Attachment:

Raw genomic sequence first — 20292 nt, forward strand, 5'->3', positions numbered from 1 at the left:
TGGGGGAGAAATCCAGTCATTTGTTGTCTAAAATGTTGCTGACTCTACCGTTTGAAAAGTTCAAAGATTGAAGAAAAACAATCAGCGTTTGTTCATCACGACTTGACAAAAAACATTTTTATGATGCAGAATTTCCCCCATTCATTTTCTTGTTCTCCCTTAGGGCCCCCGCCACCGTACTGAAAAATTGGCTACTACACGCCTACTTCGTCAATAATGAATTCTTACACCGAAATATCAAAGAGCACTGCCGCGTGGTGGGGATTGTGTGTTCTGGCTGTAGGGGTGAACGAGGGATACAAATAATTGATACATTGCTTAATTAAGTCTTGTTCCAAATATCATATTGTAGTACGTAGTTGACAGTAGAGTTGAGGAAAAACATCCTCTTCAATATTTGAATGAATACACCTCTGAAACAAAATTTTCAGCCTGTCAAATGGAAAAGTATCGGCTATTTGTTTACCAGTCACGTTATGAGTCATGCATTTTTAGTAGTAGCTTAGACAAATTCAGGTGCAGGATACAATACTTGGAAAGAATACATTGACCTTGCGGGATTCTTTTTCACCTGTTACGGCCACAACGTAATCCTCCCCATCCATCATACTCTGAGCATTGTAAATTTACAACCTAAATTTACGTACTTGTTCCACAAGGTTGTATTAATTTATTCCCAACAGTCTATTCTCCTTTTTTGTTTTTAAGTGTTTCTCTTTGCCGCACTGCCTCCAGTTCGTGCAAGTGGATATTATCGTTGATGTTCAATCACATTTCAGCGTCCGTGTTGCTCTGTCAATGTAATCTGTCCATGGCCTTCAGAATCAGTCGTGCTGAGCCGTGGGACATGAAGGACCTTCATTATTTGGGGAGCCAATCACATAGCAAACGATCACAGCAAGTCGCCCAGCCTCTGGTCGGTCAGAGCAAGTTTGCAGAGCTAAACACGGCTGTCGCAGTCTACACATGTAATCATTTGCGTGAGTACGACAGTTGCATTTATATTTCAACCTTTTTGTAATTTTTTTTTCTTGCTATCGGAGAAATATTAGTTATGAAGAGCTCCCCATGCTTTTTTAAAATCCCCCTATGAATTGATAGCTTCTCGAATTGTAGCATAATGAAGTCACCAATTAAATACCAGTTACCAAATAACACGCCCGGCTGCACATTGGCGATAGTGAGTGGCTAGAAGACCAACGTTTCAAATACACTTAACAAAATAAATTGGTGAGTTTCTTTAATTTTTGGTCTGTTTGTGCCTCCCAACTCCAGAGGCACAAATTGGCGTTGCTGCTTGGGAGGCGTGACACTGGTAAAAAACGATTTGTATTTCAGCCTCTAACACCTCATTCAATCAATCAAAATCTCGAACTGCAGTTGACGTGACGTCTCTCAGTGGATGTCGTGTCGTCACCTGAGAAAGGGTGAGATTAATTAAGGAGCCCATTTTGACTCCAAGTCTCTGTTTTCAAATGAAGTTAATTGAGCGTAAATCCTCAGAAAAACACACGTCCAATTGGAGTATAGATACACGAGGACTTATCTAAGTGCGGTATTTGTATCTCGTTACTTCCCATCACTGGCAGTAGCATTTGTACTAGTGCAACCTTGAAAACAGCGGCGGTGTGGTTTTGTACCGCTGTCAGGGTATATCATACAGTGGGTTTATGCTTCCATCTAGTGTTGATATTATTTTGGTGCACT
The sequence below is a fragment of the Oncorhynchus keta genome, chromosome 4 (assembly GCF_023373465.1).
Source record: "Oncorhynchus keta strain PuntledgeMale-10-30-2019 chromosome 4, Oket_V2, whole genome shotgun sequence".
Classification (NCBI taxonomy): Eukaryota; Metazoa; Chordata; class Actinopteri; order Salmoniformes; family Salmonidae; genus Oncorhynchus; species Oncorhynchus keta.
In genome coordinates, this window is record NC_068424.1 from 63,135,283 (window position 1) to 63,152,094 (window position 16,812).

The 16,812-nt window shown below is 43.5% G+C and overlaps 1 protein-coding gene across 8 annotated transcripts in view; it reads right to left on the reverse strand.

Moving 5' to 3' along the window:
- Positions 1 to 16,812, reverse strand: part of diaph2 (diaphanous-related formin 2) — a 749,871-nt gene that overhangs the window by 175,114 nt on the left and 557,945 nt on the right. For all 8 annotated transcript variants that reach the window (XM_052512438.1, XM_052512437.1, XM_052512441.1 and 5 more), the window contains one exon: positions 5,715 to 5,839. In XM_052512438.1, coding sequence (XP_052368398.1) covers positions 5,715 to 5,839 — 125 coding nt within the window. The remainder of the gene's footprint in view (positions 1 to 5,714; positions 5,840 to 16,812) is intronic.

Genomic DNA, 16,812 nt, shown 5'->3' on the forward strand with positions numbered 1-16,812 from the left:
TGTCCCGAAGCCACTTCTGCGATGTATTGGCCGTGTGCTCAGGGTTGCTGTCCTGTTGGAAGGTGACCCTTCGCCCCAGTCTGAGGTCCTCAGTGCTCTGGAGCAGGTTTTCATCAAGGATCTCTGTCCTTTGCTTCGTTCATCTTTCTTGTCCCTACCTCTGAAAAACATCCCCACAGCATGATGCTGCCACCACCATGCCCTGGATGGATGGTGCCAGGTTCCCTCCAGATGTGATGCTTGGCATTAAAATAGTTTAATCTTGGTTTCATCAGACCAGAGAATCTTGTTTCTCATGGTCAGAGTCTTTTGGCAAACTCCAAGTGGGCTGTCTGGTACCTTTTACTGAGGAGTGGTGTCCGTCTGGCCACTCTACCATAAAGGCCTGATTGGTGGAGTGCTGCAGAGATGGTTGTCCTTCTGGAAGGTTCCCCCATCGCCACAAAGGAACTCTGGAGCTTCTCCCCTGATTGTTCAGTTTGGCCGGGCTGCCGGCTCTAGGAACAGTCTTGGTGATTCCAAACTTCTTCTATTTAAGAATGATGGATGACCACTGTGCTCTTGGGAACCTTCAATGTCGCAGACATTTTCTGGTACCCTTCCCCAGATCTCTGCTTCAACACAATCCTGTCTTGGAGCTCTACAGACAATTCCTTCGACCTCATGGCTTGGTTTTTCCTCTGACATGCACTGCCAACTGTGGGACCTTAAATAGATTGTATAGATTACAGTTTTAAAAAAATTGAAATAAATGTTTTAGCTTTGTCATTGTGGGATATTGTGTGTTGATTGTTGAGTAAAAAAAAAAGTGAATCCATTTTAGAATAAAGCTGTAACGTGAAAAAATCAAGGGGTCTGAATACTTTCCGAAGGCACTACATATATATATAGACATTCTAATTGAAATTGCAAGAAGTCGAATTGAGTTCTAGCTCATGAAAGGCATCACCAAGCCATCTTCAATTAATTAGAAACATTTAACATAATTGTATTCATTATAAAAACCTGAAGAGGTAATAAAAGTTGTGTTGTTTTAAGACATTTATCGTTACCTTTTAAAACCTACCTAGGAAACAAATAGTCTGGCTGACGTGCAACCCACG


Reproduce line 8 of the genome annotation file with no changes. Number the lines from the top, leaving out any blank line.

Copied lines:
Moving 5' to 3' along the window: